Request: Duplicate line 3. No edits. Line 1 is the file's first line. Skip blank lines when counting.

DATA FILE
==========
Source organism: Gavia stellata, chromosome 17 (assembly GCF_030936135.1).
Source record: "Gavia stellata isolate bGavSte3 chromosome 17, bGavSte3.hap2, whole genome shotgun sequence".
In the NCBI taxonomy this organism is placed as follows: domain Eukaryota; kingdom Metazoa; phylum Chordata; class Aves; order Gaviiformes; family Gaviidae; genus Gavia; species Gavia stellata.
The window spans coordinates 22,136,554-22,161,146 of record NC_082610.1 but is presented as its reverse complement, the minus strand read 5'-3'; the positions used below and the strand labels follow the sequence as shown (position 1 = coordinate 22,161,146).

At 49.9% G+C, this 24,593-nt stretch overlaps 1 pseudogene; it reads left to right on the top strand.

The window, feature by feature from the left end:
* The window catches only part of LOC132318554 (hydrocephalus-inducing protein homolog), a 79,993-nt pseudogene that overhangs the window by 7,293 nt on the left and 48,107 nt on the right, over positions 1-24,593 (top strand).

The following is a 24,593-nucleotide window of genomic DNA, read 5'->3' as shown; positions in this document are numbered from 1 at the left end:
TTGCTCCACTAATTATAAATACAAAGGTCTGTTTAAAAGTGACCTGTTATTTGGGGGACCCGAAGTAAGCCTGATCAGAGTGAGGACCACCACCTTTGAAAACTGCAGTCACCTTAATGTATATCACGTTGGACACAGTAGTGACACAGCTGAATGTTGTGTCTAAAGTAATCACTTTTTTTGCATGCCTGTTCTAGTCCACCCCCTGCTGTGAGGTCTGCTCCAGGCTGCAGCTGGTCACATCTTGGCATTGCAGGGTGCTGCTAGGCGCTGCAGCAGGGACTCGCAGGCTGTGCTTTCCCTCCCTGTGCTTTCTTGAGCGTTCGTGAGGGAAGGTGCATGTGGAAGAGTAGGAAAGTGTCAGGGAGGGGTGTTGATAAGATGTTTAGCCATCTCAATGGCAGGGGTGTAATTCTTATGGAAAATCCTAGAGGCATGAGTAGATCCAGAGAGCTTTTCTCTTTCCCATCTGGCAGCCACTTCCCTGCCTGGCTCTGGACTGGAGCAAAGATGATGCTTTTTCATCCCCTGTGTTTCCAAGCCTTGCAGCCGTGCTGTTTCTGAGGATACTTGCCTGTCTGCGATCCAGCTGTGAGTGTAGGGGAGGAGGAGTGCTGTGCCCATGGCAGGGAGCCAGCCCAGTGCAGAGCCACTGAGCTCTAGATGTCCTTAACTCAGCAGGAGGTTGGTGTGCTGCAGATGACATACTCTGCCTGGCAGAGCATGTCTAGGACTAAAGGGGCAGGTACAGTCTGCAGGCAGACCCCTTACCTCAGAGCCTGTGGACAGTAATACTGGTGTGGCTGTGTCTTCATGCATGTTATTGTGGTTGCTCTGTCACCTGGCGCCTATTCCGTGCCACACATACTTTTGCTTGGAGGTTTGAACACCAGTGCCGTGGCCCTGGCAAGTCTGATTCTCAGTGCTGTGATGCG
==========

In the NCBI taxonomy this organism is placed as follows: domain Eukaryota; kingdom Metazoa; phylum Chordata; class Aves; order Gaviiformes; family Gaviidae; genus Gavia; species Gavia stellata.